}

Therefore, b is a mutable reference to what a contains.

Just as we described above, there can either be one mutable reference to a value or many immutable references to a value.

Mutable and Immutable References: Fire and Gasoline

Next, let’s break things.

Example 03: DOES NOT COMPILE

struct MyType; fn e(_: &mut MyType) {}
fn f(_: &MyType) {} fn main() { let mut a = MyType{}; let b = &mut a; let c = &a; // rustc has gotten smarter so we need to do this to force the compiler to fail // call `e` with a mutable reference to `a`, i.e. `b` e(b); // call `f` with an immutable reference to `a`, i.e. `c` f(c);
}

Can you spot why this doesn’t compile? It doesn’t compile because both a mutable reference to a, which is b, and an immutable reference to a, which is c, both exist at the same time. Try removing one or the other to see it compile. There are obviously two different ways to get it to compile:

  • Remove the definition and use of b.
  • Remove the definition and use of c.

NOTE: Rust has very good reasons for ownership/borrowing rules, namely preventing a number of memory safety and concurrency bugs. I’m not going to describe why Rust does this, as there are plenty of articles out there describing the why and the what.

Okay, now we’ve covered the rules and seen some code, so let’s talk about moving and copying values.

Moving Owned Values

References are easy to acquire and easy to pass around, provided that you follow the rules set out above, but we now need to revisit what owned values are. We used a simplistic definition above which is nevertheless still valid:

There can be only one true owner of a value¹, and zero or more references to that value.²

  • ¹: Usually.
  • ²: Adherent to the rules spelled out above.

So far, we’ve only seen passing references around, but we haven’t yet passed actual values around. Let’s do that now.

Example 04: COMPILES

struct MyType; fn main() { let a = MyType{}; // move `a` into `b`; henceforth, only `b` owns the value and `a` is "destroyed" let _b = a;
}

This code moves the value that a owned into b. There are no references involved here. If we try to use a after moving it into b, compilation will fail:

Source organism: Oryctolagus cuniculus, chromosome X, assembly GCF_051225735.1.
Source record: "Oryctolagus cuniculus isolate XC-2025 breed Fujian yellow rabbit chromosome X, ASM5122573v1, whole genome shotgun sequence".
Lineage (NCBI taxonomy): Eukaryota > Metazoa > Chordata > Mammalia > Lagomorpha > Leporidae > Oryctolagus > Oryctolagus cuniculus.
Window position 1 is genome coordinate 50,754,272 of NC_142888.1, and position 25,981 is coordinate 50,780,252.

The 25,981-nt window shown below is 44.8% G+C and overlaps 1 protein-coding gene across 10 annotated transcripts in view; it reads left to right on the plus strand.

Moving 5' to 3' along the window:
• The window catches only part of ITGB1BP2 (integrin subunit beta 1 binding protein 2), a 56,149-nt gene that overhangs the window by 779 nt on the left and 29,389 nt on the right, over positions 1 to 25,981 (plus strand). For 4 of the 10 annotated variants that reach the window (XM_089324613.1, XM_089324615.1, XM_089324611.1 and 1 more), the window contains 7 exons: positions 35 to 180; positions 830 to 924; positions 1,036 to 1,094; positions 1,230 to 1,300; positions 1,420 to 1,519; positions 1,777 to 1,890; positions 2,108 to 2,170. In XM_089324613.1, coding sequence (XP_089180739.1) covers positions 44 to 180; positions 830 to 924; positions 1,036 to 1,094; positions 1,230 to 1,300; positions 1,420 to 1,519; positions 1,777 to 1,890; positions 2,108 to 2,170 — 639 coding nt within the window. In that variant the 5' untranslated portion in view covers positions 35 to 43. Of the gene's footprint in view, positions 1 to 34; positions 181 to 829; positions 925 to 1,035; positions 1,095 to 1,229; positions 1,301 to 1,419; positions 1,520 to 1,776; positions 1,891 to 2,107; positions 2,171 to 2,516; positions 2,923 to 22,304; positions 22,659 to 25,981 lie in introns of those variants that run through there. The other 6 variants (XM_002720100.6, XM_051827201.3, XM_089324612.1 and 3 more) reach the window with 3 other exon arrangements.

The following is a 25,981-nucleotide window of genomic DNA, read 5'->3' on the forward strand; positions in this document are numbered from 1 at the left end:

Example 05: DOES NOT COMPILE

struct MyType; fn f(_: &MyType) {} fn main() { let a = MyType{}; // move `a`'s value into `b` let _b = a; // pass a reference to `a` into the `f` function f(&a);
}

This does not compile because a, as it were, was “destroyed” by moving its value into b.

There is, however, an exception to this. If a type implements std::marker::Copy, when a move would normally occur, the value is instead copied rather than moved:

Example 06: COMPILES

fn f(_: &u64) {} fn main() { // u64 implements Copy let a = 0u64; // since u64 implements Copy, it isn't moved here, instead its value is copied into the new binding let _b = a; // what failed to compile above compiles without issue here because of copying f(&a);
}

As the code above illustrates, the previous example that did not compile for MyType does in fact compile for u64 because u64 implements std::marker::Copy. Most primitive types in Rust, like integers and floats, are Copy because the cost of copying such values is extremely low or nonexistent.

The docs describe Copy types as:

Types whose values can be duplicated simply by copying bits.

Modifying Fields and Values

Mutability in Rust generally means that you can:

  1. Modify fields of a struct.
  2. Change a variable binding to point to something else.

Let’s demonstrate both in the next example:

Example 07: COMPILES

struct MyType { value: u32
} fn modify_field(i: &mut MyType) { i.value = 2;
} fn reassign(i: &mut MyType) { *i = MyType { value: 1337 };
} fn main() { // create a mutably owned struct let mut a = MyType { value: 1 }; // pass a mutable reference to modify_field; can only create &mut from a mutable value modify_field(&mut a); // create a simple integer let mut b = MyType { value: 2 }; // modify b in-place reassign(&mut b);
}

First, we use modify_field, which takes a mutable reference to a MyType struct, to modify the value field of that struct. Next, we use modify_ref, which again takes a mutable reference to a MyType struct, to change the entire value that b is bound to.

Supercut :sunglasses:

We have now covered everything that we can without getting into lifetimes: